Student mobility -- the frequent moving and changing of schools -- has a tremendous impact on educational outcomes and well-being of children and their families.
This page contains information, including local studies, about this issue and also the related issue of evictions -- often a contributing factor to student mobility.
Both the issues of student mobility and evictions have received scant attention but have tremendous impact on children, families and neighborhoods.
Listen to a discussion on both issues which aired on KCUR.
In 2015, researchers with the Kansas City Area Education Research Consortium completed a significant local study on student mobility.
The study looked at students in Jackson, Clay and Platte counties. It found:
More than one in five students (36,000 students) changed schools in 2015.
Of those, more than 6,300 students changed schools two or more times.
Student transfers had a measurable impact on academic achievement based on student performance on the Missouri Standardized Assessment.
Students missed an average of four days between each transfer, with 10% of students transferring missing 12 or more days each move.
Download the study.
In the summer of 2017, Rosalie Swingle and Charis Moss researched and wrote a policy paper Creating Student Stability: Addressing Kansas City Evictions and Study Mobility as part of an Urban Leaders Fellowship through the Kansas City (MO) mayor's office.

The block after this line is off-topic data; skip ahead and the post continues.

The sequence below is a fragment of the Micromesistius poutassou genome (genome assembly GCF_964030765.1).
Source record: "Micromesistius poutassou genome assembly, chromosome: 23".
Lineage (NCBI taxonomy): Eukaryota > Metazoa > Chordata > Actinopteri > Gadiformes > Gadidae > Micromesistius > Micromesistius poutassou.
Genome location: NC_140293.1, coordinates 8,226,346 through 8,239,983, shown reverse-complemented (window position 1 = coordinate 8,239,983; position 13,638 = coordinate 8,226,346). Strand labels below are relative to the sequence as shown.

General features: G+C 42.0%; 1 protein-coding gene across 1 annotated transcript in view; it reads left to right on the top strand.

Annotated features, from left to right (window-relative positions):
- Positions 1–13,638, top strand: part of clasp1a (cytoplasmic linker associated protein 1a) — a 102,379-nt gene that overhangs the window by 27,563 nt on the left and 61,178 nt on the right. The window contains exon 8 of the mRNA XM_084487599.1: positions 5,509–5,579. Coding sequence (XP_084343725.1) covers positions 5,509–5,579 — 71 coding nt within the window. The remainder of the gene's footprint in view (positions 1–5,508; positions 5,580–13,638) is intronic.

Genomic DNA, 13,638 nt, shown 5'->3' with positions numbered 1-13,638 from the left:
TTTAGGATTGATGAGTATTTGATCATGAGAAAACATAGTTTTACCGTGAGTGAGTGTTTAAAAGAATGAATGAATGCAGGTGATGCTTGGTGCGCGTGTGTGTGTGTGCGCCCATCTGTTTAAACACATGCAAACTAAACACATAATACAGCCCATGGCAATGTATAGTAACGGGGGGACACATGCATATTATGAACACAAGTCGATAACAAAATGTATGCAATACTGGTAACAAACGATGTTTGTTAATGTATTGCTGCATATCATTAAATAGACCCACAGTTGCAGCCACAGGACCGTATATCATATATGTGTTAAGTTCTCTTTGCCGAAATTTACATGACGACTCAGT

Evictions illustrate this point: "Without a home everything else falls apart."
Listen to a March 9, 2016, interview with Desmond on KCUR.
Read a Kansas City Star story.
Here's a summary presentation of 17 years of court-ordered evictions in Jackson County prepared by independent researcher Tara Raghuveer.
The Mid-America Regional Council issued a "fair housing" report in November 2016 looking at housing in five communities -- Kansas City, Independence and Blue Springs in Missouri and Wyandotte County/Kansas City and Leavenworth in Kansas.
Key finding were:
30.2% of all households had housing problems (incomplete kitchen or bathroom, more than one person per room or housing costs which were more than 30% of income)
12.6% had a severe housing cost burden and were paying more than 50% of their income on housing.
Preliminary research on evictions in the Kansas City area has been done by Tara Raghuveer, who grew up in the metropolitan area and was a student of Desmond.
Her research included field work, analyzing data from the Kansas City housing courts, and interviewing landlords and tenants.
Below is a video of a presentation she gave Nov. 7, 2017 to the City of Kansas City Mo. City Council. Get the presentation slides.
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